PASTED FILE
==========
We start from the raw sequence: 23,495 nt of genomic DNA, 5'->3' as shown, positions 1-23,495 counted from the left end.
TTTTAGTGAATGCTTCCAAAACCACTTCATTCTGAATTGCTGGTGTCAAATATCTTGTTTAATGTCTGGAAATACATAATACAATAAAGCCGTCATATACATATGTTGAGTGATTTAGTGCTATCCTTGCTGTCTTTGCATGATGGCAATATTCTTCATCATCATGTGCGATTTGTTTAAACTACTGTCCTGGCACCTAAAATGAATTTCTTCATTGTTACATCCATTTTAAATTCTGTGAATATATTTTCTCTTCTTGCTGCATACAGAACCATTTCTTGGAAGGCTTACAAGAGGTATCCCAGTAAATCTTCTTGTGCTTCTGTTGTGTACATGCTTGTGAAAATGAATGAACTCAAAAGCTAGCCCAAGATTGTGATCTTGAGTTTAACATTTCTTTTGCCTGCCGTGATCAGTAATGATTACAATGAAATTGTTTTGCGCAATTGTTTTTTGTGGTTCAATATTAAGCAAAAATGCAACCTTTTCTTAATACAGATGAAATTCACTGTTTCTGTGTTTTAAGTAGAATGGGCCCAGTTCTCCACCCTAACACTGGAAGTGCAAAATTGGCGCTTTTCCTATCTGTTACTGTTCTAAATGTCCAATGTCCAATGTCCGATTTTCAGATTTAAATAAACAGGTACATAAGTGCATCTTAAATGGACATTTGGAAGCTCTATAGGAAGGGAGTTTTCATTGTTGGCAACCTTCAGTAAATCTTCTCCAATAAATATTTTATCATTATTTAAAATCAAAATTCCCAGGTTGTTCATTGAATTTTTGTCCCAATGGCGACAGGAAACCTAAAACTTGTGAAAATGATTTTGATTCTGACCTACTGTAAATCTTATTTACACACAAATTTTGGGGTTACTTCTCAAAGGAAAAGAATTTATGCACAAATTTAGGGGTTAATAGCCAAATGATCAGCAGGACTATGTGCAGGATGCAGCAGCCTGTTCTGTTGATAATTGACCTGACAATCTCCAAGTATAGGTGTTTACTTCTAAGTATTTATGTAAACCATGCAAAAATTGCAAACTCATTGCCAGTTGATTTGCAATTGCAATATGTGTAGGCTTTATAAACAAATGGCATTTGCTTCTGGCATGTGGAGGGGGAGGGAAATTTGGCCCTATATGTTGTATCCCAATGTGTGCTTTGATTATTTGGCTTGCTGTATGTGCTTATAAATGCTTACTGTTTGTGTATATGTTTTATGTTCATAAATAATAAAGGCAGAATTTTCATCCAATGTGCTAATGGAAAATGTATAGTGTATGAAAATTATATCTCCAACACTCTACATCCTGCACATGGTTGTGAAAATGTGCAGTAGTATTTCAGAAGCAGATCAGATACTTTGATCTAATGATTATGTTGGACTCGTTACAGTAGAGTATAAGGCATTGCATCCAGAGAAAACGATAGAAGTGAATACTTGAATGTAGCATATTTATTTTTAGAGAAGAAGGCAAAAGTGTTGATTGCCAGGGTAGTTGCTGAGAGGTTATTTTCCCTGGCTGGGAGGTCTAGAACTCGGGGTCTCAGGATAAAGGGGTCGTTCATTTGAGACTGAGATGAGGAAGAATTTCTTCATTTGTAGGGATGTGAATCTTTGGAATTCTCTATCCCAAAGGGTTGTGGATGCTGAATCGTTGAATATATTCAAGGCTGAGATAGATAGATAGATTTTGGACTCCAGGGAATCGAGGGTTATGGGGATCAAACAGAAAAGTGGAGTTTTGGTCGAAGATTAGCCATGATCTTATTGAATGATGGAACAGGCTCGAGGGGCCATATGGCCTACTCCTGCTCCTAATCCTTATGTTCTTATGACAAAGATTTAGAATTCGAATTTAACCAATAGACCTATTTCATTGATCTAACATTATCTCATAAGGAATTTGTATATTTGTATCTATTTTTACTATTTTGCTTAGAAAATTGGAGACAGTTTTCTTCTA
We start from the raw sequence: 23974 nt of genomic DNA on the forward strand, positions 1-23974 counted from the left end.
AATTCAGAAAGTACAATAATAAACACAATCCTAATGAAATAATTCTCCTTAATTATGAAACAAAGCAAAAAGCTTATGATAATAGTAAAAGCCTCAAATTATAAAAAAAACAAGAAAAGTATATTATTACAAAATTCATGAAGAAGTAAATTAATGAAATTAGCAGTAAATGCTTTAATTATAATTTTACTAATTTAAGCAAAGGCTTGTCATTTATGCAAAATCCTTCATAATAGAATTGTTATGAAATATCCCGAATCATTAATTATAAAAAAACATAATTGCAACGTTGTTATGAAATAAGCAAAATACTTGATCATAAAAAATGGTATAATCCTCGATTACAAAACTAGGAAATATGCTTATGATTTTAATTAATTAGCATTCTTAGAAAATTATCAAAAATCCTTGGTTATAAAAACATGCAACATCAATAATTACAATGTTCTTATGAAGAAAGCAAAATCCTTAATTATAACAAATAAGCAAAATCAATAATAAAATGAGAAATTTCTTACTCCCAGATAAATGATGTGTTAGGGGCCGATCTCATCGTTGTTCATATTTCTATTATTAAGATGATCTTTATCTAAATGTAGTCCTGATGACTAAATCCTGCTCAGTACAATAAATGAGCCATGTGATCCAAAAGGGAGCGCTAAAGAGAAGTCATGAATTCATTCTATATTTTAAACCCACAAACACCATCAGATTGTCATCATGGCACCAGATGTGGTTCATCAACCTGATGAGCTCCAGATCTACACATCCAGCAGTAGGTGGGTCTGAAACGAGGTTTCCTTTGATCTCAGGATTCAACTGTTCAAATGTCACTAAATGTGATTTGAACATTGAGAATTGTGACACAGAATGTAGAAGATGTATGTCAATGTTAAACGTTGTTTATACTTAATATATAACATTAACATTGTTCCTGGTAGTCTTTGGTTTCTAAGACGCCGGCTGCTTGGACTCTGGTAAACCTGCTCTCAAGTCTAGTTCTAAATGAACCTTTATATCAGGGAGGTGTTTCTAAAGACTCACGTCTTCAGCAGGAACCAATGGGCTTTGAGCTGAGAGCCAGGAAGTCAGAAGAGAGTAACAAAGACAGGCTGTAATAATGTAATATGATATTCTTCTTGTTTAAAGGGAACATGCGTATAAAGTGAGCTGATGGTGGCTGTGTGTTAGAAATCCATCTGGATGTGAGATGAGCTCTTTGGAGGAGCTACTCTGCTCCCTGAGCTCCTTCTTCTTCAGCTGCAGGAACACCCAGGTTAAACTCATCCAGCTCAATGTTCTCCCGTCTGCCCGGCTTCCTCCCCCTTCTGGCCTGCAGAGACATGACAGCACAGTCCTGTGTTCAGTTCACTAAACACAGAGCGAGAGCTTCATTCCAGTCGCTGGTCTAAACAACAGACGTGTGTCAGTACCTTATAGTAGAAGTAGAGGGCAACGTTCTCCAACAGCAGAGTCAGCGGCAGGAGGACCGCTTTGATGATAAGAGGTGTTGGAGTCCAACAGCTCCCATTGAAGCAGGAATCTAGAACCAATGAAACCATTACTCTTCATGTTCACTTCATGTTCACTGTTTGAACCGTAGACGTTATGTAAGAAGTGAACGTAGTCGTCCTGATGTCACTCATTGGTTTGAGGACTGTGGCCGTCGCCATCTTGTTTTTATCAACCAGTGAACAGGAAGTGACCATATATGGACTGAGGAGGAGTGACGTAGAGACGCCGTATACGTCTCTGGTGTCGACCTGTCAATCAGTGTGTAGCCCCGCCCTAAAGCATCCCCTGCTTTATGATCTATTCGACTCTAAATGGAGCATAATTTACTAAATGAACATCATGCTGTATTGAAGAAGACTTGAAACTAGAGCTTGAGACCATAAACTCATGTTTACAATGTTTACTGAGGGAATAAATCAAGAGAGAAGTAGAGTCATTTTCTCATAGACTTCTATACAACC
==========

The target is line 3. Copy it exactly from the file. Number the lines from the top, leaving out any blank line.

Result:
We start from the raw sequence: 23974 nt of genomic DNA on the forward strand, positions 1-23974 counted from the left end.